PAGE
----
Fallkniven F1z/3G

  • Total length:    210 mm (8.3")
  • Blade length:     97 mm (3.8")
  • Blade thickness:  4.5 mm (0.18"), tapered
  • Tang:           Broad, protruding
  • Weight (knife):   150 g (6oz)
  • Steel:                     3G
  • Blade hardness:      62 HRC
  • Handle:              Thermorun
  • Sheath:            Zytel sheath
  • $364 ($270 Street)
Fallkniven S1z
  • Total length: 9.7" (247 mm)
  • Blade length: 5.1" (130 mm)
  • Blade thickness: 0.2" (5 mm)
  • Tang: Full, protruding
  • Weight (knife): 6.7 oz (190 g)
  • Steel: Lam.VG10
  • Blade hardness: 59 HRC
  • Handle: Thermorun
  • Sheath: Zytel sheath
  • $220 ($170 Street)
Fallkniven A1
  • Total length:   280 mm (11")
  • Blade length:   160 mm (6.3")
  • Blade thickness:  6 mm (0.24")
  • Tang:  Almost full tang, tang visible at handle end
  • Weight (knife):   305 g (12 oz)
  • Steel:              Lam. VG10
  • Blade hardness:  59 HRC
  • Handle:            Kraton®
  • Sheath:             Zytel®  
  • $290 ($216 Street)


Tuesday, September 27, 2011

DPMS Oracle AR15 Kit Review

DPMS Oracle AR15 Kit Review
There is a reason Legos, Tinker Toys, and Erector Sets are so popular, at some point everyone wants to assemble their own toys and for big boy toys earning your stripes means assembling your own AR15. One of the all time most popular choices is the $489.99 DPMS Oracle AR-15 kit due to the price, weight, and performance of this great DIY AR15 kit.

Now a Remington Corporate company, DPMS is of course famous for accurate high value 
AR15 rifles and their most popular rifle of all time has been the simple and light Oracle.  It was inevitable that the most popular DPMS AR15 in the line up would end up as a kit.  The Oracle kit comes with everything you need to assemble your AR15 minus a stripped lower receiver. Since the lower receiver is the only thing that is serialized and requires you to go through your local gun dealer for an FFL transfer, the Oracle kit can be shipped via UPS right to your doorstep.  I purchased a stripped Mega Arms Billet GTR-S3 lower via Mega Arms and my local FFL dealer to complete the build.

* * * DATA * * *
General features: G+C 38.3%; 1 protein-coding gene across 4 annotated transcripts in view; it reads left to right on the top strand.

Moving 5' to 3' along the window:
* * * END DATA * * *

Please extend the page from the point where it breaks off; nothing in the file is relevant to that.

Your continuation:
Like all DPMS products, the fit and finish is great and I was happy to see that all of the parts were packaged well and arrived scratch free to my door.  We all take a deep breath when kits are involved because there is usually that once damn piece that that was left out to complete the build.  This was not the case with the DPMS kit, all the parts were there and were all quality pieces.  The dirty secret in the AR industry is that most manufacturers use the DPMS lower receiver parts kits so chances are high you have already used these parts on a rifle.  All good quality parts.

Assembling a DIY AR15 from a kit is not an especially difficult task and can take as little as 90 minutes for the first time builder.  I found my DPMS Oracle kit build a fun rewarding experience which educated me on all the parts of the AR15 and of course those couple hours had me feeling like a kid again putting together Legos.  Aside from the fun project perspective AR kits are also an inexpensive alternative to buying an AR-15.  The Oracle kit will set you back just under $500 and a even with my jaw dropping $200 billet Mega Arms receiver my build was still $100+ under the cost of most complete rifles.  With a less expensive standard forged $120 receiver you could easily be under $620 for the entire build.  Another reason people like a kit is the option to upgrade from the beginning.  I took the opportunity to add Phase 5 Tactical's ambi-bolt release & Revo revolving sling mount and a Hogue grip, but upgrade options are almost limitless.

A set of punches, a no-mar hammer, screwdriver, Crescent wrench, lock-tite, and some sythetic grease and a good strap wrench is a minimum requirements for assembling the 
DPMs Oracle kit.  Attaching the barrel to assure proper barrel and gas tube alignment is without a doubt the most difficult part of assembly for the home assembler.  A barrel and Castle nut wrench will help considerably or another option is DPMS’s own $30 DPMS combo AR15 wrench which will also provides a flash hider wrench in the tool... spend the money on this tool, it will be worth it's weight in gold for this assembly and used going forward on all your ARs. Most of the other AR parts do not need anything other than a set of punchs to install.

To start the DPMS Oracle kit, take a look at my video at the end of this review. That video will walk you through the entire build however if you want detailed instructions see this link on AR15 for a step by step process. A couple tips are to pick up a DPMS combo tool, use a block of wood that will fit in the magazine well to support the rifle while torquing down the barrel, and to assure the taper spring is used in the trigger assembly and not for the bolt release.

The Oracle kit when assembled Including your own stripped receiver will weight in at a feathery 6.2 lbs and points quickly when running drills.  The extremely light weight has always been one of the big draws to the Oracle rifles. I have heard more than a few people note they use the Oracle for extended week long tactical training due the fatigue reduction of not having to carry an extra lb of weight.  What makes the kit light weight is the "pencil profile" 1:9 twist 5.56 barrel.  Take it from me after the third day (9-hours) of active dry fire drills in the hot sun and any gun starts to feel like a giant lead weight so lighter is better.